A guide to keeping your cool !!!!
November 28, 2022
Is Heat Stress a concern in your workplace?
Has anyone been affected by heat in your workplace?
Are fans needed to keep workers cool?
Is work done in direct sunlight?
Do workers wear extra clothing/protective equipment that can make
Have workers ever expressed concern about heat in the workplace?
Chances are that you have answered YES to one or more of theses
questions. Actually “Heat Stress” is something most workplaces must
deal with – not just those who work in the hot sun or beside heat
The purpose of this tool kit is to provide workplace parties with
Recognize the symptoms
Assessing the risk
Putting together an effective control program
Purpose of this heat stress tool kit
Factors that Influence Heat Stress
The heating and cooling of the body depends on the following factors:
Radiant heat load
There are two sources of heat exposure, the outside
environment and internal muscle activity. 80% of the muscle
activity is converted into body heat.
High temperatures and high levels of physical activity create
The body cools itself by evaporating sweat.
High humidity hinders sweat from evaporating
Can you get used to heat?
The body will get used to working in a hot environment gradually
This process of the body becoming more efficient at cooling itself
down is known as “acclimatization”
The body redirects blood to the skin’s surface
The heart becomes more efficient
Sweating starts sooner and there is more of it
Sweat contains less salt
5 Steps to Managing Heat Stress
1. Training: measurements by themselves cannot guarantee a worker
protection from heat stress. It is essential that workers learn to
recognize the early signs and symptoms of heat stress and know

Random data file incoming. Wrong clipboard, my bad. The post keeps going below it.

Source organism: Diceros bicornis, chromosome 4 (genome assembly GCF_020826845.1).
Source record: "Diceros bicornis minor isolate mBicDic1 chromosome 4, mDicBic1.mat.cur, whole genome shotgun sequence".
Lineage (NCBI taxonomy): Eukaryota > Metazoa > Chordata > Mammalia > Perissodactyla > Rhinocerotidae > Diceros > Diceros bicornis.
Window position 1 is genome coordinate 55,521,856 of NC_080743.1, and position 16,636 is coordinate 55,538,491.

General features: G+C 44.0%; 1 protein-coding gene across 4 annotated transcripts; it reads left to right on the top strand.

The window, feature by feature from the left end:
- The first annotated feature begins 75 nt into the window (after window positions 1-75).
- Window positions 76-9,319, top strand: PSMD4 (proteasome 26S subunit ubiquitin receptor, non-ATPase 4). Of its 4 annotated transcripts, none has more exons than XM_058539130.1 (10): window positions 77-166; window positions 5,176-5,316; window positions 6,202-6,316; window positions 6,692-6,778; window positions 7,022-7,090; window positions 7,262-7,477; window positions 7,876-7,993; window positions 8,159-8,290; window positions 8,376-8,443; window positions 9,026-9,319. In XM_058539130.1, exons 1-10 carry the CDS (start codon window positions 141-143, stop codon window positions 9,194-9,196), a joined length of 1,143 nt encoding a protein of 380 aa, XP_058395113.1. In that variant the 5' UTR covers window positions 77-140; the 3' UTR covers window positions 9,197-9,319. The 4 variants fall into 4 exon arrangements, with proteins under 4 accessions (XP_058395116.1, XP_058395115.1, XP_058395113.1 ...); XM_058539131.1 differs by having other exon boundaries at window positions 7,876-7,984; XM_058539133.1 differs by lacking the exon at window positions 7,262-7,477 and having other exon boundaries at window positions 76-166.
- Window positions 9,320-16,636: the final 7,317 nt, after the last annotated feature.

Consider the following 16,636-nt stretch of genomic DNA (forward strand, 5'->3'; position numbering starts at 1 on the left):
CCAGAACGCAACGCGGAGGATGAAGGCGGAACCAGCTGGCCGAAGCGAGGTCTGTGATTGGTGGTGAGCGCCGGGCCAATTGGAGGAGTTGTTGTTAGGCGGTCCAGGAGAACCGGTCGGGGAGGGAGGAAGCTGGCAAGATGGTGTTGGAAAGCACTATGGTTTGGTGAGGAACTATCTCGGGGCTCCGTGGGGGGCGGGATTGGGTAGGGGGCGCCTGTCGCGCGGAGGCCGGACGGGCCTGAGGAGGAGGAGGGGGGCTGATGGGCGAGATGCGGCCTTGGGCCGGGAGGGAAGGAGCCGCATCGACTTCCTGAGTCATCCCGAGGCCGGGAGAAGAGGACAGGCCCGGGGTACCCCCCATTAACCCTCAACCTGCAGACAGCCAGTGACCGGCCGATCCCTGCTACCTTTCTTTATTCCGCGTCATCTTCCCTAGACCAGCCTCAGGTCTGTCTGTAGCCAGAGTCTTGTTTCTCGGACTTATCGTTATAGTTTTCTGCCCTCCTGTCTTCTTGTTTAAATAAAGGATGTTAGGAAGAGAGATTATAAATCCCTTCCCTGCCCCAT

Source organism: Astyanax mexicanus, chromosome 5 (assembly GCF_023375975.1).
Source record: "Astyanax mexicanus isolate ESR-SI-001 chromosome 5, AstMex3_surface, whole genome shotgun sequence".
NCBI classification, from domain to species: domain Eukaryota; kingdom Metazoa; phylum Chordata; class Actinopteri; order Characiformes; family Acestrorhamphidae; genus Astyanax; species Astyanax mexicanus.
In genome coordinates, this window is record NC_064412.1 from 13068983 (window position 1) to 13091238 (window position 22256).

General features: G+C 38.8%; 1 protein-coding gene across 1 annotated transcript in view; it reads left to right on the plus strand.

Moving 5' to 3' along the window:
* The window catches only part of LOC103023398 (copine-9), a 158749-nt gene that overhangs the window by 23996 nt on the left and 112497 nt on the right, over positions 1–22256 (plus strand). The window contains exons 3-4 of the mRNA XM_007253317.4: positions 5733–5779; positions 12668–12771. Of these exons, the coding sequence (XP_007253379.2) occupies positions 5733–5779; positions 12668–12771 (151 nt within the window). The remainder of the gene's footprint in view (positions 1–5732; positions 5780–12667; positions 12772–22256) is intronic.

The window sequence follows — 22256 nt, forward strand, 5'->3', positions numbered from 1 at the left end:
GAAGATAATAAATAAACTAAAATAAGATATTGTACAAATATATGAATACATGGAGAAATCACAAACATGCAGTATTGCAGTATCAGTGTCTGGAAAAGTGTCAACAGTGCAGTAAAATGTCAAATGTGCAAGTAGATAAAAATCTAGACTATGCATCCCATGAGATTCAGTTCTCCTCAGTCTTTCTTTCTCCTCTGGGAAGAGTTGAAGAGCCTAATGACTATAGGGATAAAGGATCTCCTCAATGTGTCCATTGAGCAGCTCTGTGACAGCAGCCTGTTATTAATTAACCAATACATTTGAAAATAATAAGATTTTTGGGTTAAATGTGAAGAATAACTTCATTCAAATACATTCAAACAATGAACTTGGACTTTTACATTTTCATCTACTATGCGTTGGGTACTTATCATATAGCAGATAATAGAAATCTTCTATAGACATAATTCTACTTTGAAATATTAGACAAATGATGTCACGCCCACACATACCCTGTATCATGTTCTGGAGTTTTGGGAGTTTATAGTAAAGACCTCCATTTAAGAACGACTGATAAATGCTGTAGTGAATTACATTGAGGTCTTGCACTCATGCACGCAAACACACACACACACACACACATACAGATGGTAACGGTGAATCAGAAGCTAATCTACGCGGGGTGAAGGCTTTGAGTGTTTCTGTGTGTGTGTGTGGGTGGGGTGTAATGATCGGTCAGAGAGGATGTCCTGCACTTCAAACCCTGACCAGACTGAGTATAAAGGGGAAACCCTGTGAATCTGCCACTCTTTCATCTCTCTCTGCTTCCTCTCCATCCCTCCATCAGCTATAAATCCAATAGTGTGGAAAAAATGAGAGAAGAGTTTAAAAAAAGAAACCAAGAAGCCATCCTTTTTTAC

how to prevent them.
If it is possible, workers need to be able to alter their pace of
work, take rest breaks, and drink in response to early symptoms
(a cup of water every 20 minutes.)
The ideal heat stress response plan would let workers regulate
their own pace by “listening” to their bodies.
The heat stress action chart on next slide assumes workers are
wearing regular summer clothes
If the workers wear a double layer of woven clothing add 50 of
Humidex to the workplace measurement
Estimate the correction factor for other types of clothing/protective
equipment by comparing them with cotton overalls.
If completely encapsulating suits are worn, heat stress should be
managed by monitoring vital signs as recommended
Humidex Action Recommended
30 - 37
Post heat stress alerts
38 - 39
Reduce physical activity
Drink a cup of water every 20 minutes
Further reduce physical activity
Drink a cup of water every 15 – 20 minutes
42 - 44
Severely curtail physical activity
Ensure sufficient rest/recovery time
Drink a cup of water every 10 – 15 minutes
Hazardous to continue physical activity
3. Select a measurement location
Divide the workplace into zones that have similar heat
Select a representative location in each zone where you can
4. Measure workplace temperature and humidity.
5. Adjust for radiant heat
Look at heat stress
calculator on next slide
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